The placement of the volume rocker and power button are well thought out and you don’t have to stretch your fingers too much to reach them. The bottom edge of the phone has a speaker, a USB-C charging port and a 3.5mm headphone jack that’s present on all CE series phones so far. The phone is 8.5 mm thick and weighs 195 grams which is slightly on the heavier side for a phone with a polycarbonate frame and back.
OnePlus Nord CE 2 Lite 5G: Display (3.5/5)
The Nord CE 2 Lite’s display is the largest among all the Nord phones released prior to it, but not the best of the lot. If my memory serves me right, this is probably the first OnePlus phone to not have an AMOLED display. To keep the cost down, the company has opted for a 6.59-inch IPS LCD screen. But it does have a 120 Hz refresh rate; other Nord phones are stuck at 90 Hz. Having said that, one can notice the odd stutter in certain apps, something that one shouldn’t on a 120 Hz screen. Probably a software issue that the company needs to fix in a future update.
Though it doesn’t have the same black levels as an AMOLED screen, the display quality is not bad at all and perfectly acceptable for a budget phone. While the screen calibration options are not as elaborate as on more expensive OnePlus phones, you get Vivid and Natural colour profiles to choose from in addition to manual colour temperature adjustment.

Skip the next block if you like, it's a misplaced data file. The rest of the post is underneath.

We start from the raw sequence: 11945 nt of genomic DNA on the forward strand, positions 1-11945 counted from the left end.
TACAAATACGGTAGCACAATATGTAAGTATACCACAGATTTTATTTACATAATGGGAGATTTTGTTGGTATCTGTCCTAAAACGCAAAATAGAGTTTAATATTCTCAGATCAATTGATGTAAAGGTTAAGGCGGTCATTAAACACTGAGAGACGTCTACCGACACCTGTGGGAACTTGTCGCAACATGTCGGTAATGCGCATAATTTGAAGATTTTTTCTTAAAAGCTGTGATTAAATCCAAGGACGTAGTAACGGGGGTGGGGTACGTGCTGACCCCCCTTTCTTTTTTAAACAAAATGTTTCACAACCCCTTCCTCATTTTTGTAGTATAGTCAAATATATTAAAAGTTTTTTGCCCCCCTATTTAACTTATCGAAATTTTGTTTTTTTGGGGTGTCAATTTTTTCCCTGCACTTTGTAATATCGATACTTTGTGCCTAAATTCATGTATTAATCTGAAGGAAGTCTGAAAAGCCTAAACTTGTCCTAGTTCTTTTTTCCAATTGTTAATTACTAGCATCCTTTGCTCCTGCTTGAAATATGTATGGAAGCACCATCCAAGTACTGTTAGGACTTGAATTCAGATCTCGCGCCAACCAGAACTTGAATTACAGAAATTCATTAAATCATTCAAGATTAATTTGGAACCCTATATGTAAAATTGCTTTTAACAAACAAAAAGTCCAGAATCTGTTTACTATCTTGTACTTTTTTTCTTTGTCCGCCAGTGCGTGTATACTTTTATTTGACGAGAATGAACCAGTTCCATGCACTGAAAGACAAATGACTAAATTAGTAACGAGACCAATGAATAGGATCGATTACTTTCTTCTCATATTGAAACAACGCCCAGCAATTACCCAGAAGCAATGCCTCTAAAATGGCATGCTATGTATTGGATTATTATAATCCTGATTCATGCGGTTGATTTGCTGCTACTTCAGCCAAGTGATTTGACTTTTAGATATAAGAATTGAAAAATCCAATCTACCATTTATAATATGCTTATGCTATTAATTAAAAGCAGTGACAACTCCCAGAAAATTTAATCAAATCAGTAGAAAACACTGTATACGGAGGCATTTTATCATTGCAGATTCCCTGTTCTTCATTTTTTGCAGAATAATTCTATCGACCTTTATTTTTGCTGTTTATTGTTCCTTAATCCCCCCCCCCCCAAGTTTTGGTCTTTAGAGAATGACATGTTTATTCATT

OnePlus Nord CE 2 Lite 5G: Hardware and performance (3/5)
OnePlus has gone quite Lite on the processing power even for CE standards. The Nord CE 2 Lite is powered by a Qualcomm Snapdragon 695 5G chip that’s quite popular in the 15K to 20K segment, mainly because of its 5G compliance. You get two variants of the phone with 6 GB and 8 GB RAM, both with 128 GB UFS 2.2 storage. You can expand the storage further if you wish with a MicroSD card. The performance of the phone is acceptable for general usage but not flattering.
Let’s look at some benchmark numbers with reference to its non-Lite variant. In Geekbench 5, the CE 2 Lite scored 687 and 1981 points in the single core and multi-core benchmarks respectively. In compar ison, the Nord CE 2 managed scores of 726 and 2160 in those tests. In PCMark Work 3.0 benchmark, it returned a score of 7777 which was just marginally lower than 7886 what the Nord CE 2 scored. So far so good as the drop in performance isn’t massive.